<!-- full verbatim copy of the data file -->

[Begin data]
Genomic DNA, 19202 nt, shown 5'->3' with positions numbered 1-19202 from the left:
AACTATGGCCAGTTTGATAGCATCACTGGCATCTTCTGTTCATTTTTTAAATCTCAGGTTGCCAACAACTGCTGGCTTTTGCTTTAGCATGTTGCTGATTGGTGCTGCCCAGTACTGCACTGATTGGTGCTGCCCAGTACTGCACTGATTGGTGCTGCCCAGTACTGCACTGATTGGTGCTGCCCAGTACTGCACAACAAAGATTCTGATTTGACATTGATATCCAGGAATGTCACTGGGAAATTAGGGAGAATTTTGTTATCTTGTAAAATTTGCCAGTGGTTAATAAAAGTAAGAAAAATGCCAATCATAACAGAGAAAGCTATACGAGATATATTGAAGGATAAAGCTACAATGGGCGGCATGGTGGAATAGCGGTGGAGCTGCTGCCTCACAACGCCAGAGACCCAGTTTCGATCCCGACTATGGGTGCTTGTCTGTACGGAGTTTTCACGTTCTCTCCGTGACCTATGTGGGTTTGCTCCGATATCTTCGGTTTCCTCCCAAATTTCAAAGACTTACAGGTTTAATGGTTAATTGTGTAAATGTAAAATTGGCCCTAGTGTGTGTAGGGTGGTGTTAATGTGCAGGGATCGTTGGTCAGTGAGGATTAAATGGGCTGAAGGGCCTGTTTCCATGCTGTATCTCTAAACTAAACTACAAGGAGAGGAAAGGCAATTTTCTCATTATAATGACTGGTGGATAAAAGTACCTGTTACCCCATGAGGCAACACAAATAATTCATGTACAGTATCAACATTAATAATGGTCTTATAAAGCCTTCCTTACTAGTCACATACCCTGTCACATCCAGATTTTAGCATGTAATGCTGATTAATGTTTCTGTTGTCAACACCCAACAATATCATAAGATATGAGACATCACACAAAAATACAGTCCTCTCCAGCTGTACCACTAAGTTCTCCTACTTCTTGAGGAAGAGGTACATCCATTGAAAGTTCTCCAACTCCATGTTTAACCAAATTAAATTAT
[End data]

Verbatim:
Genomic DNA, 19202 nt, shown 5'->3' with positions numbered 1-19202 from the left:
AACTATGGCCAGTTTGATAGCATCACTGGCATCTTCTGTTCATTTTTTAAATCTCAGGTTGCCAACAACTGCTGGCTTTTGCTTTAGCATGTTGCTGATTGGTGCTGCCCAGTACTGCACTGATTGGTGCTGCCCAGTACTGCACTGATTGGTGCTGCCCAGTACTGCACTGATTGGTGCTGCCCAGTACTGCACAACAAAGATTCTGATTTGACATTGATATCCAGGAATGTCACTGGGAAATTAGGGAGAATTTTGTTATCTTGTAAAATTTGCCAGTGGTTAATAAAAGTAAGAAAAATGCCAATCATAACAGAGAAAGCTATACGAGATATATTGAAGGATAAAGCTACAATGGGCGGCATGGTGGAATAGCGGTGGAGCTGCTGCCTCACAACGCCAGAGACCCAGTTTCGATCCCGACTATGGGTGCTTGTCTGTACGGAGTTTTCACGTTCTCTCCGTGACCTATGTGGGTTTGCTCCGATATCTTCGGTTTCCTCCCAAATTTCAAAGACTTACAGGTTTAATGGTTAATTGTGTAAATGTAAAATTGGCCCTAGTGTGTGTAGGGTGGTGTTAATGTGCAGGGATCGTTGGTCAGTGAGGATTAAATGGGCTGAAGGGCCTGTTTCCATGCTGTATCTCTAAACTAAACTACAAGGAGAGGAAAGGCAATTTTCTCATTATAATGACTGGTGGATAAAAGTACCTGTTACCCCATGAGGCAACACAAATAATTCATGTACAGTATCAACATTAATAATGGTCTTATAAAGCCTTCCTTACTAGTCACATACCCTGTCACATCCAGATTTTAGCATGTAATGCTGATTAATGTTTCTGTTGTCAACACCCAACAATATCATAAGATATGAGACATCACACAAAAATACAGTCCTCTCCAGCTGTACCACTAAGTTCTCCTACTTCTTGAGGAAGAGGTACATCCATTGAAAGTTCTCCAACTCCATGTTTAACCAAATTAAATTAT